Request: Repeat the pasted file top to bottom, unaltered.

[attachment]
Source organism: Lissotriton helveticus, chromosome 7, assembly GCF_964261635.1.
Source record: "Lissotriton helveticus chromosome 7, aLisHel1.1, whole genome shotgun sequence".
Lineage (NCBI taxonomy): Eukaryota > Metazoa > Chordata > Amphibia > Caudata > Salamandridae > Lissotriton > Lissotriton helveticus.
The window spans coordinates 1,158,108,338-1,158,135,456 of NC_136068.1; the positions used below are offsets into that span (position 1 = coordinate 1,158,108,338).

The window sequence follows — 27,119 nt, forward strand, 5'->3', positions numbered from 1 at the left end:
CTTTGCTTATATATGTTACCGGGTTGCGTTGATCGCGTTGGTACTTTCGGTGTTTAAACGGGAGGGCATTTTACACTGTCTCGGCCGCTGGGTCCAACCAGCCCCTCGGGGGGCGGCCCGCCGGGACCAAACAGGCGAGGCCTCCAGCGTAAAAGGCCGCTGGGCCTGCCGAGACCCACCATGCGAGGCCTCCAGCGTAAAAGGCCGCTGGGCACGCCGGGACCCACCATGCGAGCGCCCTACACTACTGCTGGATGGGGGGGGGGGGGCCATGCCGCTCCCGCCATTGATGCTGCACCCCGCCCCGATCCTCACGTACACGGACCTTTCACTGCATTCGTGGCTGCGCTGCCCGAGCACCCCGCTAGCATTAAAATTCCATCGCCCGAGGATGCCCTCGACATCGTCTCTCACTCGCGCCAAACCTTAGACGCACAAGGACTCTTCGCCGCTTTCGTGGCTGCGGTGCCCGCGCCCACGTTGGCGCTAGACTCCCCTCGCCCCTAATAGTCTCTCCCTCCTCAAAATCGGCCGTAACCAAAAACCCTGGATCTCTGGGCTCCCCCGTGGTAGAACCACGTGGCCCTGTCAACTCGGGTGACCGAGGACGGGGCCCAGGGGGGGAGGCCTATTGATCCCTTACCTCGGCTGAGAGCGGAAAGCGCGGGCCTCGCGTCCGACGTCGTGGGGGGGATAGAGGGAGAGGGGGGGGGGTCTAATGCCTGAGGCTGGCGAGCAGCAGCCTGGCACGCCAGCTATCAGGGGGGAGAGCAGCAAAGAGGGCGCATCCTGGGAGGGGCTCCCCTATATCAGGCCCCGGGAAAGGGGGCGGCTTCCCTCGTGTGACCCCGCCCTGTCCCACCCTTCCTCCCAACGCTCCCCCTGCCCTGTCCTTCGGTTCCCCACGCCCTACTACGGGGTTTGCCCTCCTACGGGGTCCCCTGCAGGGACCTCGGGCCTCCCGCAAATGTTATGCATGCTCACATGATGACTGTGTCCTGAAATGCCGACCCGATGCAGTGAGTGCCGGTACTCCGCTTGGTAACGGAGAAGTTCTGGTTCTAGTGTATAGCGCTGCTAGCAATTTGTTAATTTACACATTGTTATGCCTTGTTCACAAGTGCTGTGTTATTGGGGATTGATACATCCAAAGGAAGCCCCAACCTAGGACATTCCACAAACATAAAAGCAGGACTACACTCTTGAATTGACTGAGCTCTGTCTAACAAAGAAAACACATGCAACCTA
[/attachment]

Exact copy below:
Source organism: Lissotriton helveticus, chromosome 7, assembly GCF_964261635.1.
Source record: "Lissotriton helveticus chromosome 7, aLisHel1.1, whole genome shotgun sequence".
Lineage (NCBI taxonomy): Eukaryota > Metazoa > Chordata > Amphibia > Caudata > Salamandridae > Lissotriton > Lissotriton helveticus.
The window spans coordinates 1,158,108,338-1,158,135,456 of NC_136068.1; the positions used below are offsets into that span (position 1 = coordinate 1,158,108,338).

The window sequence follows — 27,119 nt, forward strand, 5'->3', positions numbered from 1 at the left end:
CTTTGCTTATATATGTTACCGGGTTGCGTTGATCGCGTTGGTACTTTCGGTGTTTAAACGGGAGGGCATTTTACACTGTCTCGGCCGCTGGGTCCAACCAGCCCCTCGGGGGGCGGCCCGCCGGGACCAAACAGGCGAGGCCTCCAGCGTAAAAGGCCGCTGGGCCTGCCGAGACCCACCATGCGAGGCCTCCAGCGTAAAAGGCCGCTGGGCACGCCGGGACCCACCATGCGAGCGCCCTACACTACTGCTGGATGGGGGGGGGGGGGCCATGCCGCTCCCGCCATTGATGCTGCACCCCGCCCCGATCCTCACGTACACGGACCTTTCACTGCATTCGTGGCTGCGCTGCCCGAGCACCCCGCTAGCATTAAAATTCCATCGCCCGAGGATGCCCTCGACATCGTCTCTCACTCGCGCCAAACCTTAGACGCACAAGGACTCTTCGCCGCTTTCGTGGCTGCGGTGCCCGCGCCCACGTTGGCGCTAGACTCCCCTCGCCCCTAATAGTCTCTCCCTCCTCAAAATCGGCCGTAACCAAAAACCCTGGATCTCTGGGCTCCCCCGTGGTAGAACCACGTGGCCCTGTCAACTCGGGTGACCGAGGACGGGGCCCAGGGGGGGAGGCCTATTGATCCCTTACCTCGGCTGAGAGCGGAAAGCGCGGGCCTCGCGTCCGACGTCGTGGGGGGGATAGAGGGAGAGGGGGGGGGGTCTAATGCCTGAGGCTGGCGAGCAGCAGCCTGGCACGCCAGCTATCAGGGGGGAGAGCAGCAAAGAGGGCGCATCCTGGGAGGGGCTCCCCTATATCAGGCCCCGGGAAAGGGGGCGGCTTCCCTCGTGTGACCCCGCCCTGTCCCACCCTTCCTCCCAACGCTCCCCCTGCCCTGTCCTTCGGTTCCCCACGCCCTACTACGGGGTTTGCCCTCCTACGGGGTCCCCTGCAGGGACCTCGGGCCTCCCGCAAATGTTATGCATGCTCACATGATGACTGTGTCCTGAAATGCCGACCCGATGCAGTGAGTGCCGGTACTCCGCTTGGTAACGGAGAAGTTCTGGTTCTAGTGTATAGCGCTGCTAGCAATTTGTTAATTTACACATTGTTATGCCTTGTTCACAAGTGCTGTGTTATTGGGGATTGATACATCCAAAGGAAGCCCCAACCTAGGACATTCCACAAACATAAAAGCAGGACTACACTCTTGAATTGACTGAGCTCTGTCTAACAAAGAAAACACATGCAACCTA